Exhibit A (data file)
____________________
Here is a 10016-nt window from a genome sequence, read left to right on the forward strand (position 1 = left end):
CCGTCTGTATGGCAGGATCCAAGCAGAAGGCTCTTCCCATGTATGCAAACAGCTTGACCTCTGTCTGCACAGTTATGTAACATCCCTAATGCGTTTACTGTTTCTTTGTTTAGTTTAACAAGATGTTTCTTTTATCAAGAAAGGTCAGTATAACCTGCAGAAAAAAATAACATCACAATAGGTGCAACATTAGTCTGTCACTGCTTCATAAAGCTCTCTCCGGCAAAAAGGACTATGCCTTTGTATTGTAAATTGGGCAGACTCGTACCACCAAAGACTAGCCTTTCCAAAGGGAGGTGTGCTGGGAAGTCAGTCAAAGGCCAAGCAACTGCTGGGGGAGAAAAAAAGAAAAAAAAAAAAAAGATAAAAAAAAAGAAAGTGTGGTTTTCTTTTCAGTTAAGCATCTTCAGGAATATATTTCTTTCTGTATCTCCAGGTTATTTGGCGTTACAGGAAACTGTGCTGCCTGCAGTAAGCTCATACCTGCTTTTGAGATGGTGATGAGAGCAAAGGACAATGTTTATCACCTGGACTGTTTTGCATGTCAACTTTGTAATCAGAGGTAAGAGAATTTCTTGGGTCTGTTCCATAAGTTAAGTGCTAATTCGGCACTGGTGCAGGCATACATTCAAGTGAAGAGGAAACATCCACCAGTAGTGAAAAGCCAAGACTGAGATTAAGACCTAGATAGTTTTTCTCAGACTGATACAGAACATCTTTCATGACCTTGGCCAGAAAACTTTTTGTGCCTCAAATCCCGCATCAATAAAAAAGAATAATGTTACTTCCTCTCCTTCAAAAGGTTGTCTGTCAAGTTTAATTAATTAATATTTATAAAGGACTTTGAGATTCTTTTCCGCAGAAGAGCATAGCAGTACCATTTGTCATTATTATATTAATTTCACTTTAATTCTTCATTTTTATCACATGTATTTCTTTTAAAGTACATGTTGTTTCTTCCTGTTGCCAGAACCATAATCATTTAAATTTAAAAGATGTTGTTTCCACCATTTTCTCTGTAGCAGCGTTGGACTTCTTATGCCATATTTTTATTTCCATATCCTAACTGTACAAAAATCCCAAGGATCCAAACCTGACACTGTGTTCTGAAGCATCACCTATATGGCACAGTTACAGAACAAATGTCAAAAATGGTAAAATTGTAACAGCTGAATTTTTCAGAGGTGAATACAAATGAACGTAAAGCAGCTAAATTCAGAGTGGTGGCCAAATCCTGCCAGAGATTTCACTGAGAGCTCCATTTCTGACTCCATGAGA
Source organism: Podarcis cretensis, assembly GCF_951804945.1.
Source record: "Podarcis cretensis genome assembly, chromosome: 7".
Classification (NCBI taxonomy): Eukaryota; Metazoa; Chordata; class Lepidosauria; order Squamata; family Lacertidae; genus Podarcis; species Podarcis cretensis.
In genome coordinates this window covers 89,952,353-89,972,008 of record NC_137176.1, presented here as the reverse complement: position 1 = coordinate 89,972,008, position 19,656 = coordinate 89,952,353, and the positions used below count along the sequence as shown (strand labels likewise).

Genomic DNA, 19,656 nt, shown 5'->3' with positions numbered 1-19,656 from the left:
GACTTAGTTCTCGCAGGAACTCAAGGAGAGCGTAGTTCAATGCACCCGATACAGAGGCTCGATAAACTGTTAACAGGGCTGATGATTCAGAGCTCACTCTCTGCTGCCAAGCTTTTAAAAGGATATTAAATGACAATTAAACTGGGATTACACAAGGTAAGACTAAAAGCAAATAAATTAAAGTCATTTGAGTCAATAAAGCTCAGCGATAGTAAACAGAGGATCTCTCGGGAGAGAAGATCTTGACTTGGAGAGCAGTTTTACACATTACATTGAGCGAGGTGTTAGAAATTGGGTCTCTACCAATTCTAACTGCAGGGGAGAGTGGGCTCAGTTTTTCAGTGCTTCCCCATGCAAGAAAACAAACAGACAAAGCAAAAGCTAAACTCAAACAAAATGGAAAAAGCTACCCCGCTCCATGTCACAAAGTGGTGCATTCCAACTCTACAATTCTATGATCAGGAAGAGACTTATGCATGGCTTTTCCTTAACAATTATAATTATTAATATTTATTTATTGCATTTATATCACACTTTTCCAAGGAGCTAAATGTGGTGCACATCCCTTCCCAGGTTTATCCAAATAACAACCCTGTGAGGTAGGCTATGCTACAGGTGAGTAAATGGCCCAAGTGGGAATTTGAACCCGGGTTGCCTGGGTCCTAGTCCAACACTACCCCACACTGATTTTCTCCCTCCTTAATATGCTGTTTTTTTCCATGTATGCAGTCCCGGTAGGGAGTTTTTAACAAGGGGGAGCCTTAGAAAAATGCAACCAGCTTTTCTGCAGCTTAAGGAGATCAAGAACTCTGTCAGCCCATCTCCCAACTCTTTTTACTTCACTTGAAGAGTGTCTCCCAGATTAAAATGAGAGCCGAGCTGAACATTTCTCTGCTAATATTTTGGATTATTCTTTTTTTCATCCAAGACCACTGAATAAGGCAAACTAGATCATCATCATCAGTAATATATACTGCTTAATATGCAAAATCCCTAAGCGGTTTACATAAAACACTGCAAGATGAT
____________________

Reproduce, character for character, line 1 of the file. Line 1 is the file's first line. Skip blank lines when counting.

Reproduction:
Here is a 10016-nt window from a genome sequence, read left to right on the forward strand (position 1 = left end):